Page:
UBS clears rescue loan; to buy back toxic assets
17 August 2013
Swiss banking giant UBS AG, which was bailed out by the Swiss National Bank (SNB) at the height of the global financial crisis, has moved a step closer to buying back the stabilisation fund with toxic assets, as the bank has repaid the loan it received from the central bank in full.
UBS may now exercise an option to repurchase the so-called StabFund which was created by SNB in 2008 to separate out the illiquid assets of the beleaguered bank. The deal price will be determined on the basis of the value of the assets remaining in the fund's portfolio, SNB said in a statement yesterday.
The assets have now become profitable as the markets improved and made a profit of $830 million in the first half of the year.
As an initial step, the assets will be valued by independent agents. The valuation and subsequent transaction are expected to take approximately three months, SNB said.
Under the agreed terms, the first $1 billion of the remaining equity capital will accrue to the SNB and the rest will be divided equally between the SNB and UBS.
In 2008, following the global financial crisis, the Swiss government took a series of measures to avoid the collapse of UBS, the country's largest bank.
The steps included acquisition of UBS mandatory convertible notes worth billions of Swiss francs subscribed to by the Swiss Confederation and toxic assets acquired by the SNB. These assets were transferred to SNB StabFund during the period from December 2008 to April 2009.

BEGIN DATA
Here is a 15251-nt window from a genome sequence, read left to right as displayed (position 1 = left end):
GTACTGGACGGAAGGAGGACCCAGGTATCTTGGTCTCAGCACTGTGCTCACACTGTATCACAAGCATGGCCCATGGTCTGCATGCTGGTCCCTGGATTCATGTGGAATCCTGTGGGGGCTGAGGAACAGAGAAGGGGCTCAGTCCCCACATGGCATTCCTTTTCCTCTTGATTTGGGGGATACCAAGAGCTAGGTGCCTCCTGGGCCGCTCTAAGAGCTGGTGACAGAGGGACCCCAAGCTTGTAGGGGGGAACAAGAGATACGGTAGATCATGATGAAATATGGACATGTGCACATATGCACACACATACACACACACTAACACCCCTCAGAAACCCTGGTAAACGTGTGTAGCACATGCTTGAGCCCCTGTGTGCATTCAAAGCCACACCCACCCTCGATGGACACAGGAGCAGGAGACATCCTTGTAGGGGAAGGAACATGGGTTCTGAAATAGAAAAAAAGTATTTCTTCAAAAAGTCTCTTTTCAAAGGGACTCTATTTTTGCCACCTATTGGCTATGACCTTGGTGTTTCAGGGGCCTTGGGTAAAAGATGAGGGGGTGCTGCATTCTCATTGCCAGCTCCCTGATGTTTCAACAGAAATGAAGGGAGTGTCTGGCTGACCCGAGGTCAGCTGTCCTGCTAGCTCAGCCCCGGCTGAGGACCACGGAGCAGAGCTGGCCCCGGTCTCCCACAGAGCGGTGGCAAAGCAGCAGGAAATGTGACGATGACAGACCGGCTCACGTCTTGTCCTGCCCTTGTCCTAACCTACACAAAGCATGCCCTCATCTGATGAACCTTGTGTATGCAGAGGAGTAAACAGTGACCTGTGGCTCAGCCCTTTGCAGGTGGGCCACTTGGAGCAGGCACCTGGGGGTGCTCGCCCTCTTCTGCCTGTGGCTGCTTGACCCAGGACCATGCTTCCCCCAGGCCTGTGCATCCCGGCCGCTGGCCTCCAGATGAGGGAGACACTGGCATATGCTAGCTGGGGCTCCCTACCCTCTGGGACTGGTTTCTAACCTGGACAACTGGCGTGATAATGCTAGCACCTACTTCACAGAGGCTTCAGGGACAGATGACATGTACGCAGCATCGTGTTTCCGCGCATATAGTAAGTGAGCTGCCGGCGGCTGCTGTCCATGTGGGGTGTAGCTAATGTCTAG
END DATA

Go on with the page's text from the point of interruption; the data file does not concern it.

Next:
Assets worth $38.7 billion were thus acquired by the fund in the process, although it was initially designed to cope up with $60 billion of illiquid assets.
SNB financed the deal by providing a $25.8-billion loan and an equity contribution of $3.9 billion, while UBS paid $3.9 billion to SNB for the purchase of the option, according to the statement.
Last month, UBS said that it would repurchase the assets detached from the bank and the eventual buy back of the securities would be an important step which will close this chapter in the firm's history with a positive outcome.
The repurchase is expected to add $1-$2.1 billion to the bank's balance sheet in the fourth quarter.
Through the buy back, UBS expects to improve its Basel III core tier one capital ratio by 70-90 basis points and leverage ratio by 2.5 basic points, which currently stands at 11.2 per cent and 2.9 per cent respectively.